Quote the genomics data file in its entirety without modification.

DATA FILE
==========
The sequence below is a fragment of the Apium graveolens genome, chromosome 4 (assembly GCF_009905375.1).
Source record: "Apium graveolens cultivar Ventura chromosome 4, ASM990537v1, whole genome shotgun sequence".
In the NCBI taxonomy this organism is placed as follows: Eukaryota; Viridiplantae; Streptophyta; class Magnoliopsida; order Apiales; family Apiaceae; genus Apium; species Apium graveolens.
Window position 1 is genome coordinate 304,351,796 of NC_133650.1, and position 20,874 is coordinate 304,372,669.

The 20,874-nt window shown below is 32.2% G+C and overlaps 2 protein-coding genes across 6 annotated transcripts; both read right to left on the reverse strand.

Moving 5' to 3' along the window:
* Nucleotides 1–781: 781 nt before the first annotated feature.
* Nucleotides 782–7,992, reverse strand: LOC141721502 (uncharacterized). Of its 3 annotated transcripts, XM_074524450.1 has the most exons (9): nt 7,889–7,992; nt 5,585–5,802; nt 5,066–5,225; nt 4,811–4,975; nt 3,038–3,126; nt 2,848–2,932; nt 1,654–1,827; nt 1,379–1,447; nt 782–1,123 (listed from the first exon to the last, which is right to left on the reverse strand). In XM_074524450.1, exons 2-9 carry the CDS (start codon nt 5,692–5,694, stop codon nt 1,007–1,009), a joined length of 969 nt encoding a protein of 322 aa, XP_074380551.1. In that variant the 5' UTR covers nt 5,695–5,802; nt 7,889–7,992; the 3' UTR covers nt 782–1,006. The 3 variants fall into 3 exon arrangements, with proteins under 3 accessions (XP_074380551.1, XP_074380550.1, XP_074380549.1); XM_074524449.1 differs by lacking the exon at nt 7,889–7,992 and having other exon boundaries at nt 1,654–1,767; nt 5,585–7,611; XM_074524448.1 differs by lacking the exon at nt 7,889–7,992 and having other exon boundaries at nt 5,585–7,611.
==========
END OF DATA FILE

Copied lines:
The sequence below is a fragment of the Apium graveolens genome, chromosome 4 (assembly GCF_009905375.1).
Source record: "Apium graveolens cultivar Ventura chromosome 4, ASM990537v1, whole genome shotgun sequence".
In the NCBI taxonomy this organism is placed as follows: Eukaryota; Viridiplantae; Streptophyta; class Magnoliopsida; order Apiales; family Apiaceae; genus Apium; species Apium graveolens.
Window position 1 is genome coordinate 304,351,796 of NC_133650.1, and position 20,874 is coordinate 304,372,669.

The 20,874-nt window shown below is 32.2% G+C and overlaps 2 protein-coding genes across 6 annotated transcripts; both read right to left on the reverse strand.

Moving 5' to 3' along the window:
* Nucleotides 1–781: 781 nt before the first annotated feature.
* Nucleotides 782–7,992, reverse strand: LOC141721502 (uncharacterized). Of its 3 annotated transcripts, XM_074524450.1 has the most exons (9): nt 7,889–7,992; nt 5,585–5,802; nt 5,066–5,225; nt 4,811–4,975; nt 3,038–3,126; nt 2,848–2,932; nt 1,654–1,827; nt 1,379–1,447; nt 782–1,123 (listed from the first exon to the last, which is right to left on the reverse strand). In XM_074524450.1, exons 2-9 carry the CDS (start codon nt 5,692–5,694, stop codon nt 1,007–1,009), a joined length of 969 nt encoding a protein of 322 aa, XP_074380551.1. In that variant the 5' UTR covers nt 5,695–5,802; nt 7,889–7,992; the 3' UTR covers nt 782–1,006. The 3 variants fall into 3 exon arrangements, with proteins under 3 accessions (XP_074380551.1, XP_074380550.1, XP_074380549.1); XM_074524449.1 differs by lacking the exon at nt 7,889–7,992 and having other exon boundaries at nt 1,654–1,767; nt 5,585–7,611; XM_074524448.1 differs by lacking the exon at nt 7,889–7,992 and having other exon boundaries at nt 5,585–7,611.